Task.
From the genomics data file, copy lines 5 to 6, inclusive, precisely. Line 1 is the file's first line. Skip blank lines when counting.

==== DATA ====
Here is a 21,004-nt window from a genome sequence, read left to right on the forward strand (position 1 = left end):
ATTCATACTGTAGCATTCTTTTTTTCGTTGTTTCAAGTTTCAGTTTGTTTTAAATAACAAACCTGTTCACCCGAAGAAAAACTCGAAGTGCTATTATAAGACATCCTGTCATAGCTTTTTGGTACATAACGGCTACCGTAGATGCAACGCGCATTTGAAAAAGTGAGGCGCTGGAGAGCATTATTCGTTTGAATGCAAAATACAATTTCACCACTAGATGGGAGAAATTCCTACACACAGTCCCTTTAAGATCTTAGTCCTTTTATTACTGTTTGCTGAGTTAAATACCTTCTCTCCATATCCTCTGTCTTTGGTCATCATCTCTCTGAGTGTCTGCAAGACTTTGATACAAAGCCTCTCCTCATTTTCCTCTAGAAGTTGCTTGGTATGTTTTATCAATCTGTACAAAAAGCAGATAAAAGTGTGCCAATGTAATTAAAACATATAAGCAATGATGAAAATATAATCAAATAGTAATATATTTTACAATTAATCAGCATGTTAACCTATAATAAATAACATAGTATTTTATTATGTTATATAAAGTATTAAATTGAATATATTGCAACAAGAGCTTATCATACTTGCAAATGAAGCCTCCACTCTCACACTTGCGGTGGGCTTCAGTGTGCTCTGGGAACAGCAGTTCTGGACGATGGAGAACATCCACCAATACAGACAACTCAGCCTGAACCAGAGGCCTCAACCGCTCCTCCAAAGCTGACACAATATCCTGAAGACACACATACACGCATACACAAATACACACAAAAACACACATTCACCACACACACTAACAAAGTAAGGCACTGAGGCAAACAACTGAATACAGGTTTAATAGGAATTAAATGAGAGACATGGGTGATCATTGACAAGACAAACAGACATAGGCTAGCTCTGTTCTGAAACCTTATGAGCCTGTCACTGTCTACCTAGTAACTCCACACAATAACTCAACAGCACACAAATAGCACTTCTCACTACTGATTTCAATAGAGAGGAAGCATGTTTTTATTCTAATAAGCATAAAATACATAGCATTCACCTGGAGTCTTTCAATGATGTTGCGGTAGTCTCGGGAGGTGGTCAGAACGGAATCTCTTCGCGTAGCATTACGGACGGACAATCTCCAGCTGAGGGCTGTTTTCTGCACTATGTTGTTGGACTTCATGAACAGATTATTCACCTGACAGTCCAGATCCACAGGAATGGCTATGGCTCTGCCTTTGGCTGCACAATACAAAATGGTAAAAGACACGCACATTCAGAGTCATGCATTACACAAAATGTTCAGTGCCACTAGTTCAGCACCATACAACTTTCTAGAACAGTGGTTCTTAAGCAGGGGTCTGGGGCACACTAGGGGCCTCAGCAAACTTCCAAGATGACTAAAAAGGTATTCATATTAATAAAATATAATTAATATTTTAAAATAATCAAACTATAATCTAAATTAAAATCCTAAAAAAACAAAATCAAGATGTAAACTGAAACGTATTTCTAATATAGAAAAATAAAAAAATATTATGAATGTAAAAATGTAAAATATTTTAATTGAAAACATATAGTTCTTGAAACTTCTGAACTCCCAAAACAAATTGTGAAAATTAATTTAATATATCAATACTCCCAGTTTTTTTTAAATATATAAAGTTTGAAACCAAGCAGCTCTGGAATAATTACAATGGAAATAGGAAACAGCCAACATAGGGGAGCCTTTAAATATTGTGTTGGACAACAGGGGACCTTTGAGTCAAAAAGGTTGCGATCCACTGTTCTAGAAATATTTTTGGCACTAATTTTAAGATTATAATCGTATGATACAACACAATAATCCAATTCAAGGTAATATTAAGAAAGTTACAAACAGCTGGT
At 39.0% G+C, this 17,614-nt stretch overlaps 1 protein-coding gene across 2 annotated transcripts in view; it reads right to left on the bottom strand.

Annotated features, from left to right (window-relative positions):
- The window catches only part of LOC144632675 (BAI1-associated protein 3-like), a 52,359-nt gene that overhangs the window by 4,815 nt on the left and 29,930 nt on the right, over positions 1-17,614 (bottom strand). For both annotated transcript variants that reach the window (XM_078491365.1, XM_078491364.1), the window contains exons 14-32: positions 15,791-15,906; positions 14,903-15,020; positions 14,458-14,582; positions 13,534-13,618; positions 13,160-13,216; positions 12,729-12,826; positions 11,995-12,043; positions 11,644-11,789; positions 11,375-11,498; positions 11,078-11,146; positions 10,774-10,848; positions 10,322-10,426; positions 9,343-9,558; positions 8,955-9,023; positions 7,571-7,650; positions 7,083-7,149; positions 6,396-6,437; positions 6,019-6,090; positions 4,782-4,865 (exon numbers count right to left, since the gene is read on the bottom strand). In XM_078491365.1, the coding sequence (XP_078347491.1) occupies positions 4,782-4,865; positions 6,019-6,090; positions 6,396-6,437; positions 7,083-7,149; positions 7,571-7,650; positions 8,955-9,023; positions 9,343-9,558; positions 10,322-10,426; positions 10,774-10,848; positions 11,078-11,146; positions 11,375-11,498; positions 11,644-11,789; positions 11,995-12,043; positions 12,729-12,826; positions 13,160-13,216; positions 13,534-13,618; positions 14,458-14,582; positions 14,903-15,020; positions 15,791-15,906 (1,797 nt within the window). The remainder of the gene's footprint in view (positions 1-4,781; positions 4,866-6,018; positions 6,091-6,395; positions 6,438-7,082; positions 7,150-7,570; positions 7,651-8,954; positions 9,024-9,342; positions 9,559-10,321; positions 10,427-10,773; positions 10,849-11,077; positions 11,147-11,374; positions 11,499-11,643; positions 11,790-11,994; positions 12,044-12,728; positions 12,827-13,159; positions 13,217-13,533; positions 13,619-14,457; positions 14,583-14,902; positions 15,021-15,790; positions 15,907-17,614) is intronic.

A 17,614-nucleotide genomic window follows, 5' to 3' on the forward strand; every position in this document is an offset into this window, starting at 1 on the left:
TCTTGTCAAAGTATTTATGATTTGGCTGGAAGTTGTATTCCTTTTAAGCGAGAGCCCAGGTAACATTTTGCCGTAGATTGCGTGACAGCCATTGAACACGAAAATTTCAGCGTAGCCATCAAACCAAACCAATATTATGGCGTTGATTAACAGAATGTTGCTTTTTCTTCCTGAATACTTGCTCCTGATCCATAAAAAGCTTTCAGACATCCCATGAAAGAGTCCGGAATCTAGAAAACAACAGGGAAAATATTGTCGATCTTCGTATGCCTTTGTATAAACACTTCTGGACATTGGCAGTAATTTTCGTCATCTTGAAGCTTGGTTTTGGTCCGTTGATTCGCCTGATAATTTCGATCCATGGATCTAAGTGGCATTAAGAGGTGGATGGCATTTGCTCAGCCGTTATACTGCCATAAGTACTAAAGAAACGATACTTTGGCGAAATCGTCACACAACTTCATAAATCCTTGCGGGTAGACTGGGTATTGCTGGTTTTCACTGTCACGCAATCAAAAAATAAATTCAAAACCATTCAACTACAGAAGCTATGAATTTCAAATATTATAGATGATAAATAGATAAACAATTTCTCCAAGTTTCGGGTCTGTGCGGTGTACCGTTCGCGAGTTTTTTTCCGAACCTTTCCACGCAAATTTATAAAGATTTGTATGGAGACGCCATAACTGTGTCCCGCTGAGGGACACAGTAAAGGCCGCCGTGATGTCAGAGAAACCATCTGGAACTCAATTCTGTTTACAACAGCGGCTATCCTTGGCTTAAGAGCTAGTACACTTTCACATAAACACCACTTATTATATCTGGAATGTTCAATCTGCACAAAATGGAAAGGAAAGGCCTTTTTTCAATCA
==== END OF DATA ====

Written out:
- The window catches only part of LOC144632675 (BAI1-associated protein 3-like), a 52,359-nt gene that overhangs the window by 4,815 nt on the left and 29,930 nt on the right, over positions 1-17,614 (bottom strand). For both annotated transcript variants that reach the window (XM_078491365.1, XM_078491364.1), the window contains exons 14-32: positions 15,791-15,906; positions 14,903-15,020; positions 14,458-14,582; positions 13,534-13,618; positions 13,160-13,216; positions 12,729-12,826; positions 11,995-12,043; positions 11,644-11,789; positions 11,375-11,498; positions 11,078-11,146; positions 10,774-10,848; positions 10,322-10,426; positions 9,343-9,558; positions 8,955-9,023; positions 7,571-7,650; positions 7,083-7,149; positions 6,396-6,437; positions 6,019-6,090; positions 4,782-4,865 (exon numbers count right to left, since the gene is read on the bottom strand). In XM_078491365.1, the coding sequence (XP_078347491.1) occupies positions 4,782-4,865; positions 6,019-6,090; positions 6,396-6,437; positions 7,083-7,149; positions 7,571-7,650; positions 8,955-9,023; positions 9,343-9,558; positions 10,322-10,426; positions 10,774-10,848; positions 11,078-11,146; positions 11,375-11,498; positions 11,644-11,789; positions 11,995-12,043; positions 12,729-12,826; positions 13,160-13,216; positions 13,534-13,618; positions 14,458-14,582; positions 14,903-15,020; positions 15,791-15,906 (1,797 nt within the window). The remainder of the gene's footprint in view (positions 1-4,781; positions 4,866-6,018; positions 6,091-6,395; positions 6,438-7,082; positions 7,150-7,570; positions 7,651-8,954; positions 9,024-9,342; positions 9,559-10,321; positions 10,427-10,773; positions 10,849-11,077; positions 11,147-11,374; positions 11,499-11,643; positions 11,790-11,994; positions 12,044-12,728; positions 12,827-13,159; positions 13,217-13,533; positions 13,619-14,457; positions 14,583-14,902; positions 15,021-15,790; positions 15,907-17,614) is intronic.

A 17,614-nucleotide genomic window follows, 5' to 3' on the forward strand; every position in this document is an offset into this window, starting at 1 on the left: